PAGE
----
With a bass, a piano, a drummer, a guitar and a singer, Lakewood Cultural Center will soon erupt in tunes of Nat King Cole and his jazz quartet with the help of the Colorado Jazz Reperatory Orchestra and singer Robert Johnson.
“We’re addressing the jazz-curious, and we’re providing them with gateway music. And it really works,” Founder and Executive Director of CJRO Art Bouton said.
While they don’t often play series based solely on one artist, the band does play themed shows, like “Great Ladies of Jazz,” playing songs by artists like Ella Fitzgerald. According to Bouton, the Nat King Cole series came about because “Robert Johnson just does it so well.”
Johnson, a professional singer since 1982, focused on R&B previously, but slowly warmed up to Big Band tunes, first starting to sing with the CJRO on and off four years ago.
“What I always try to do when I do these tunes in particular, I really want to put it in as close to the context of what he did with his own little trio,” Johnson said about Feb. 26’s Nat King Cole show. “His trio became the standard to what a jazz trio still is today.”
“He was one of the premiere jazz pianists of his time,” Johnson continued. “If this becomes something where people want to find out a little more about him, I’m glad to be doing it and doing a little introduction.”
For this concert, it’s “just Robert Johnson singing the music of Nat King Cole with a quartet: piano, bass, drums and guitar,” Bouton said, with the band playing their own arrangements and some original works too.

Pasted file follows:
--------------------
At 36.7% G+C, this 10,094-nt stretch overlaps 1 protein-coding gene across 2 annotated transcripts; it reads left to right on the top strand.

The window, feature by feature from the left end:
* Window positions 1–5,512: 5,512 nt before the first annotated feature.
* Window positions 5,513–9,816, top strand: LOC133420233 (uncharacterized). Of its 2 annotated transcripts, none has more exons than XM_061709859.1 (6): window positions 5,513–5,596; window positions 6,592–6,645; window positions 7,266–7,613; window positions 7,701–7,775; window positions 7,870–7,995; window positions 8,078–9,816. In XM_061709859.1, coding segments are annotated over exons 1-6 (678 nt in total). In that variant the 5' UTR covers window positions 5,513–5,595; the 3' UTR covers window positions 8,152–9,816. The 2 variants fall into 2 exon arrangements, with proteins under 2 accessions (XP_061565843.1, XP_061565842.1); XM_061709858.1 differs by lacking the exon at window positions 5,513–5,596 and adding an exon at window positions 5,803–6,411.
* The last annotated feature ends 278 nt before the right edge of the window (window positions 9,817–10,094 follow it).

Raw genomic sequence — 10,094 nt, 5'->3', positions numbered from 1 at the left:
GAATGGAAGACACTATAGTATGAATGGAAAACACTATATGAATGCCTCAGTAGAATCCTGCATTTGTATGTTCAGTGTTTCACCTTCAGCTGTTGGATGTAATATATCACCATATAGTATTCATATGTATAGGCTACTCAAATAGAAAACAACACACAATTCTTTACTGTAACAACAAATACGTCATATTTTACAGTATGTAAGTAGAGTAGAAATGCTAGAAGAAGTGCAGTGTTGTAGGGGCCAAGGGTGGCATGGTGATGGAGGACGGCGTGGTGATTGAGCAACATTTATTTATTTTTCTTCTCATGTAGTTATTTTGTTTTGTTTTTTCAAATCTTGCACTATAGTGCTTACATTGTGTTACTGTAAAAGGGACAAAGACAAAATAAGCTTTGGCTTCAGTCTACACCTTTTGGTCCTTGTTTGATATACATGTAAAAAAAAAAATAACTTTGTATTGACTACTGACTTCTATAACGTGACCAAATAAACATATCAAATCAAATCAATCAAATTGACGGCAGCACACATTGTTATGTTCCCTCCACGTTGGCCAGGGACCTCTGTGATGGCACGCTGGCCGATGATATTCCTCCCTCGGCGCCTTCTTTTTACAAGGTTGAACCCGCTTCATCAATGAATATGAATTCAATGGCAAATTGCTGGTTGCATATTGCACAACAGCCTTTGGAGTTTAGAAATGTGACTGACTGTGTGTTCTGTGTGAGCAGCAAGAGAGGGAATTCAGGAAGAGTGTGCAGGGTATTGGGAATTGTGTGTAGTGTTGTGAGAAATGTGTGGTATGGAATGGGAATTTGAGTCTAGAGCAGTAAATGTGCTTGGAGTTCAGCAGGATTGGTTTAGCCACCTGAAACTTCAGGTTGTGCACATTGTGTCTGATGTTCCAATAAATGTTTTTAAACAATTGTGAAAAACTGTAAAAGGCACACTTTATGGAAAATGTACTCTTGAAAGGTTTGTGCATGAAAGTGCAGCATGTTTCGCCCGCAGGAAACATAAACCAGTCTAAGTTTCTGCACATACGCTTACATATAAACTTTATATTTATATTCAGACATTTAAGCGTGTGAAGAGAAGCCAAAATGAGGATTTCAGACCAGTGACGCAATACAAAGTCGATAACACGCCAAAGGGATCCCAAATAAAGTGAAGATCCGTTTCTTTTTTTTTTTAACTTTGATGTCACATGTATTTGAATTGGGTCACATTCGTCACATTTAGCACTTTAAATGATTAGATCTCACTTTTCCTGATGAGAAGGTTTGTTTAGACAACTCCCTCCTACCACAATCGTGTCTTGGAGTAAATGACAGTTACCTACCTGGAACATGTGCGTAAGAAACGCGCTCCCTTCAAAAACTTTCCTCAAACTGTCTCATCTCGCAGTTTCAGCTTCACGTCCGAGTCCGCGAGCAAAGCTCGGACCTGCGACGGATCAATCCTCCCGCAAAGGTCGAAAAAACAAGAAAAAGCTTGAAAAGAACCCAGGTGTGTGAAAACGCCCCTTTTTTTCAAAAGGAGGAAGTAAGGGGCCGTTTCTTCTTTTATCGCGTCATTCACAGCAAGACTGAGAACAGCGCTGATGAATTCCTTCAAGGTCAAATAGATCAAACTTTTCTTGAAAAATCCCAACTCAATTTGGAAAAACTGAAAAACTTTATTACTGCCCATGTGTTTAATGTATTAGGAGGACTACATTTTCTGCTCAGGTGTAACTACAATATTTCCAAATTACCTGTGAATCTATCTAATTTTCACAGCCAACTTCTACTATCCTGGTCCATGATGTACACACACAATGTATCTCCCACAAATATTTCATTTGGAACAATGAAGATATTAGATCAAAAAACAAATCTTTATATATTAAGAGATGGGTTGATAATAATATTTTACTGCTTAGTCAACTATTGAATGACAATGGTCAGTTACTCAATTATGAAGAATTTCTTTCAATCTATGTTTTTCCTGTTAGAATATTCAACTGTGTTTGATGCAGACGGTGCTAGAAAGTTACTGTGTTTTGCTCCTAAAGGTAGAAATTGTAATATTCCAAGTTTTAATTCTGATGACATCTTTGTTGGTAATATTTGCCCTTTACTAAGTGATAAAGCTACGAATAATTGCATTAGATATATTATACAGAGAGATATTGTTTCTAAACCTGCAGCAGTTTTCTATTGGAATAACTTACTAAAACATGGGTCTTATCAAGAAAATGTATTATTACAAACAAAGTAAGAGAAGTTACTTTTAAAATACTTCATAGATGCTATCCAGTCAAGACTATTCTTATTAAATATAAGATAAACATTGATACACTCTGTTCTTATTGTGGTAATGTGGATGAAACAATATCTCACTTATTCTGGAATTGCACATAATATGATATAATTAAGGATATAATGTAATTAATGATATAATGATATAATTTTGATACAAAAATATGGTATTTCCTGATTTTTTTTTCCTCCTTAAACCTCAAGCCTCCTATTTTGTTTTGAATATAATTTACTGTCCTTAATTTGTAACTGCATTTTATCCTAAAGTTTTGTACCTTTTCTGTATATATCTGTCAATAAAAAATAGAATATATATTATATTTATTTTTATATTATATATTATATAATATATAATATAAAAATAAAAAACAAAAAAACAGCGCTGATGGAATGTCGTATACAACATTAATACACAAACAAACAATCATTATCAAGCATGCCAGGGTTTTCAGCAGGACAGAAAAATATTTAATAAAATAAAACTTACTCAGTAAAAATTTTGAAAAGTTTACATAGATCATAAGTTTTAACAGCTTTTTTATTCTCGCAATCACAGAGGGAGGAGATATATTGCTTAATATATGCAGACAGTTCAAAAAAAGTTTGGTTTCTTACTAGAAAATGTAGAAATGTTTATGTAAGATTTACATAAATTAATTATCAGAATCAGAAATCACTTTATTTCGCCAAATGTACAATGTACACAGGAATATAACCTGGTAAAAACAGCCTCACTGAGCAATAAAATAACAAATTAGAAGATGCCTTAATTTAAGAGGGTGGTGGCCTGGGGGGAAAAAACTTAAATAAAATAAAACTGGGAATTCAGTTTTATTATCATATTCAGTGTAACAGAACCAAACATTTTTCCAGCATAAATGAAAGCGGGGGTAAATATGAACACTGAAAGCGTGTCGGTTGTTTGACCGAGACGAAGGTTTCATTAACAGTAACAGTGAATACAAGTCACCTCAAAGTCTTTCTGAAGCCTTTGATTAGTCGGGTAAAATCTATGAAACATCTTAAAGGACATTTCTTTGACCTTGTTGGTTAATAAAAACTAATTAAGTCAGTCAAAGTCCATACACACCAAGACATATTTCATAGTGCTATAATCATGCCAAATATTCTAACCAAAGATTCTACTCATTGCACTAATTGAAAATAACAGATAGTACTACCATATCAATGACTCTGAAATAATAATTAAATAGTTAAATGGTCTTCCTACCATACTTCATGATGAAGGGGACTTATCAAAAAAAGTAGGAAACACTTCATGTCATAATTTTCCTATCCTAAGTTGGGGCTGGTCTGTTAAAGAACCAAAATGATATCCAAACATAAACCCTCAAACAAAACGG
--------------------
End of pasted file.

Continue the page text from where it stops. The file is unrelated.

“We will include original works, provided they fit the theme and the groove and the feel of the concert,” Bouton said. He gave an example of Duke Ellington’s “Don’t Get Around Much Anymore,” and how they reimagined it with a funky New Orleans feel. “We’ll start with a theme, we’ll start with a song, but then we actually start improvising as we are writing the tune."
The band orchestra itself started almost 10 years ago.
“I started this group as a cleanse for every bad musical experience I’ve ever had,” Bouton commented. “The goal was to create the finest music with the finest musicians, and then pay them for rehearsals and for the gigs, and treat everybody with respect.”
Beginning at Lone Tree Arts Center, the orchestra has grown enough to do just that.
“We pay the arrangers to write the arrangements and pay them very well. We pay the musicians to play, we even provide a meal between sound check and the concert. That doesn’t sound like much but it’s a big deal,” Bouton continued. “The last three albums, everything on them, every tune, is either an original composition or an arrangement by someone in the band.”
Tickets for the show can be found on CJRO’s website.
“Anything that will get people to come through the door and appreciate the form is a good thing,” Johnson said.